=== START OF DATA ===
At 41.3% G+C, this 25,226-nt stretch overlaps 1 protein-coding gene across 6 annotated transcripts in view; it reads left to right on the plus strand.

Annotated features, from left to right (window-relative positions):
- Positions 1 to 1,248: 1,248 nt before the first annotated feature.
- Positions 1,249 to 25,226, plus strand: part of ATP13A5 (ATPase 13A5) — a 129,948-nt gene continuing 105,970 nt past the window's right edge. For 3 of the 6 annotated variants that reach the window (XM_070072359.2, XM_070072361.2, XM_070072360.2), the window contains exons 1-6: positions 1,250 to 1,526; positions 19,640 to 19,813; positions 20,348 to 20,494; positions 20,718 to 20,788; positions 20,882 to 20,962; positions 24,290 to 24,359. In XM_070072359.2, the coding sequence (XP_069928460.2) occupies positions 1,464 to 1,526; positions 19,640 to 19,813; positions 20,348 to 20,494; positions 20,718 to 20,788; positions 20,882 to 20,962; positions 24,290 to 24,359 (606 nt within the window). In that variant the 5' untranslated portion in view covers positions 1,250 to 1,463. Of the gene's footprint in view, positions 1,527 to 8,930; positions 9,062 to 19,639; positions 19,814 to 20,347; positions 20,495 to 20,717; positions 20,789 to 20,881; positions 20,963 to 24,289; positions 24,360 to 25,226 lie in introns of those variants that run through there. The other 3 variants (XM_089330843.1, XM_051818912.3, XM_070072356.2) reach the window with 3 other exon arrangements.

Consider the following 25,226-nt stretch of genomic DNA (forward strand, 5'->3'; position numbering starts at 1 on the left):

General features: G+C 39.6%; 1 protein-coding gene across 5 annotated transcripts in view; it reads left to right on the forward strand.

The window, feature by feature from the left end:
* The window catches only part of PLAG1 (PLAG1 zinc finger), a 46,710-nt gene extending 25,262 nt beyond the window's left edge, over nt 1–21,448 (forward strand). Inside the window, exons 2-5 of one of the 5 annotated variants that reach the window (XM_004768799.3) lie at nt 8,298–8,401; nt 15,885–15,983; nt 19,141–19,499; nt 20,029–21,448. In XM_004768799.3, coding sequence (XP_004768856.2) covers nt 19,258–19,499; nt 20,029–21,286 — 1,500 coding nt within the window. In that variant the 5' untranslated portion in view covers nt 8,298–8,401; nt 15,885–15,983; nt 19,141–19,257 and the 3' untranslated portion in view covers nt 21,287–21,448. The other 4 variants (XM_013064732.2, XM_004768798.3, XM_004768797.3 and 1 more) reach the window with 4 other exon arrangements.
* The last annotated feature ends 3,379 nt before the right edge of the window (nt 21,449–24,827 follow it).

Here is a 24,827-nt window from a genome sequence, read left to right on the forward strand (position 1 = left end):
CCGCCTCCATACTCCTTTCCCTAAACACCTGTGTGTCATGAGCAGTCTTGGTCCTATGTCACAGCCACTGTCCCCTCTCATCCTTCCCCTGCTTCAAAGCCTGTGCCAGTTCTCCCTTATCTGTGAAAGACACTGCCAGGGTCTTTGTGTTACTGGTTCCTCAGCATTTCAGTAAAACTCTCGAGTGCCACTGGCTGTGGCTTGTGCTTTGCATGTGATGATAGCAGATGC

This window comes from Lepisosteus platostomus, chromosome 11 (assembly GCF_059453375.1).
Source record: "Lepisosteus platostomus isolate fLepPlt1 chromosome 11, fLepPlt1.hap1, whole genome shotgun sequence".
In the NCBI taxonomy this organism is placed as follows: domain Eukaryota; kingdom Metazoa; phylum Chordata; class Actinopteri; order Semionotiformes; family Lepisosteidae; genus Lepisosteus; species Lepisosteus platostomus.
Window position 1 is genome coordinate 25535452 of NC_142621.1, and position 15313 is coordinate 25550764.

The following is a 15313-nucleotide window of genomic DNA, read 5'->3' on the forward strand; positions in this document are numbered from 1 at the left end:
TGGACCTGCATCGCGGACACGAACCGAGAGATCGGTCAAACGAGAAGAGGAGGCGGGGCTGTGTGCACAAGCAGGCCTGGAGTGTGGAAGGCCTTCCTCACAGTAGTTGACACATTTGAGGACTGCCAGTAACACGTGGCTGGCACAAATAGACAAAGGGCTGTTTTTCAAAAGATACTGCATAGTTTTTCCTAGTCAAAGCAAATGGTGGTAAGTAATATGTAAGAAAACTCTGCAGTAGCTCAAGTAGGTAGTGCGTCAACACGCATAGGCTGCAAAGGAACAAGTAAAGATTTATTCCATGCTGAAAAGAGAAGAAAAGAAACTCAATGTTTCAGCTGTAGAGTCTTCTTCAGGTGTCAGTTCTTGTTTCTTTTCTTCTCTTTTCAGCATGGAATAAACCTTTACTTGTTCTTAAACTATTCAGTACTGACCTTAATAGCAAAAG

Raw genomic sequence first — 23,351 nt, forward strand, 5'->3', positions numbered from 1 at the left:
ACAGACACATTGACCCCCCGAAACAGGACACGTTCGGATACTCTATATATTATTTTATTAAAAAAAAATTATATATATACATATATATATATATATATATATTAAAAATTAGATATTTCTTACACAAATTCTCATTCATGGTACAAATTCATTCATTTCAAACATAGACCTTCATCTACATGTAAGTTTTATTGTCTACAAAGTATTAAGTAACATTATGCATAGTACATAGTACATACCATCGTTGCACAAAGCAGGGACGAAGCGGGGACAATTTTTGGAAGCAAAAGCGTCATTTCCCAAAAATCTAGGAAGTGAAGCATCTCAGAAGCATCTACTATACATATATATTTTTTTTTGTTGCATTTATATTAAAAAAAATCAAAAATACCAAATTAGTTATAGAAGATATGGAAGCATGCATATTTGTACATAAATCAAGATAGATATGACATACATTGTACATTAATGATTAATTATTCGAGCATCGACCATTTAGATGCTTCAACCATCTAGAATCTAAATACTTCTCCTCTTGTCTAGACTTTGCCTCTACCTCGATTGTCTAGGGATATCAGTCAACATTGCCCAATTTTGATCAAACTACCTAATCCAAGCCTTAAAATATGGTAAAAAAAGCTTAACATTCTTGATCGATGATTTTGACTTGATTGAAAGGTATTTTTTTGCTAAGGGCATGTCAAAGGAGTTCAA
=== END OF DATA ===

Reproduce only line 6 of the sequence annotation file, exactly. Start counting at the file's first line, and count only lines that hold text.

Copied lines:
General features: G+C 39.6%; 1 protein-coding gene across 5 annotated transcripts in view; it reads left to right on the forward strand.